Men and Women who are sexually active should be screened for STDs once a year, or visit a physician any time they notice changes or feel something isn't right.
- What is it?
Chlamydia is one of the most common STDs. It is caused by the bacterium Chlamydia trachomatis.
- How is it transmitted?
Chlamydia can be contracted through vaginal, oral or anal sex. It can also be passed from mother to her baby during child birth.
- What are the symptoms?
It is known as the "silent disease" because symptoms are not always present — if left untreated, Chlamydia can cause future complications.
Those who do have symptoms will usually notice them 1— 3 weeks after exposure.
Women who have symptoms may have: abnormal vaginal discharge, burning when urinating, pain in the lower abdomen, pain during intercourse, pain in the lower back, nausea, fever, bleeding between periods.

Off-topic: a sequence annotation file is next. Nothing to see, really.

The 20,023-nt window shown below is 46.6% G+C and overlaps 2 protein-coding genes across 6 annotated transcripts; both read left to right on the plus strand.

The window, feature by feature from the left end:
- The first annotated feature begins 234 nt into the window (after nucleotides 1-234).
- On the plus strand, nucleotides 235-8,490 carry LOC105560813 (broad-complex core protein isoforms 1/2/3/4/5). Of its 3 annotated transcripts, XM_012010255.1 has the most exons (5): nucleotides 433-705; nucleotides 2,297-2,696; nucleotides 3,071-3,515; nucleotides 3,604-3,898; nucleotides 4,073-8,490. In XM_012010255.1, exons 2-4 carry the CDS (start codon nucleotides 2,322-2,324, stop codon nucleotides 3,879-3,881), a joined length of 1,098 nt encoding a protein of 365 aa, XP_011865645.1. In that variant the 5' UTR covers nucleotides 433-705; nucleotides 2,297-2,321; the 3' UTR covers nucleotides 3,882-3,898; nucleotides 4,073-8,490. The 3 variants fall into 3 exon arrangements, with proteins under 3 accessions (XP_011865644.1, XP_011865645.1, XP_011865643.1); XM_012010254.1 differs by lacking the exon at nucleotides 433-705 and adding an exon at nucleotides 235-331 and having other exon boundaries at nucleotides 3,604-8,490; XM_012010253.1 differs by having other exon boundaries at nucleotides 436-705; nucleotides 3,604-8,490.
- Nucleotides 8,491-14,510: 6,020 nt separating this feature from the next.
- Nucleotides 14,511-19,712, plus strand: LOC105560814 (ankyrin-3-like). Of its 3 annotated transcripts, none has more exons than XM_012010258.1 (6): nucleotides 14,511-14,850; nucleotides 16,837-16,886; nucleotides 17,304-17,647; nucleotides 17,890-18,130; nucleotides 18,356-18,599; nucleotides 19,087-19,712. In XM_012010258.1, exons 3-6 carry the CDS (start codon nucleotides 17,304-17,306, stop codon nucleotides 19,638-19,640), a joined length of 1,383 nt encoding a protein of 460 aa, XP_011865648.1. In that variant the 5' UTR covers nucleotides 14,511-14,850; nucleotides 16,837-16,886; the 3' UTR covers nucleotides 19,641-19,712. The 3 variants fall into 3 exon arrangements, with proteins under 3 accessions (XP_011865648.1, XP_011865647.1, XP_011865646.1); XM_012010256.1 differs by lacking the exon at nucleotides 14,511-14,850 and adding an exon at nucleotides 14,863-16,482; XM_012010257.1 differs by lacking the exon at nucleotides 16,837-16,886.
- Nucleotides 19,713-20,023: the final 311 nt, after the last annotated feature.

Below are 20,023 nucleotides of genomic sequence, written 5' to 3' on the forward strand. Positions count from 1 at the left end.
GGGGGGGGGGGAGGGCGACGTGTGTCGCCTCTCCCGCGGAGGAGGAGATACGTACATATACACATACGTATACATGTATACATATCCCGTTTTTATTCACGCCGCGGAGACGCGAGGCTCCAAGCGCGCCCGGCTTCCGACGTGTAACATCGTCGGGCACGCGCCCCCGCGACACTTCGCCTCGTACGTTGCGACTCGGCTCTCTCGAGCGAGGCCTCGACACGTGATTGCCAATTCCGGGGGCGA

Men with symptoms may have: discharge from and/or itching or burning around the opening of the penis, burning when urinating, swelling in the testicles.
- How is it diagnosed and treated?
Some tests can be done with urine; others require a sample from the vagina or penis. Chlamydia is easily treated with antibiotics.
- Future implications
Chlamydia that is left untreated in women can result in pelvic inflammatory disease, fallopian tube infection. Permanent damage can result in the fallopian tubes, uterus and tissues surrounding the genitals. This damage can lead to potential tubal pregnancies, chronic pelvic pain and infertility.
- How can it be prevented?
Abstinence is the best way to avoid transmission. Men using a new latex condom during intercourse or when receiving oral sex, can reduce the chances of transmission. Latex dental dams used correctly can aid in transmission reduction for oral sex on a women or oral to anal sex.
- You should know
Having Chlamydia raises your chances of acquiring HIV if exposed.
According to the Center for Disease Control 1,210,523 cases of Chlamydia were reported from the 50 states and District of Columbia in 2008.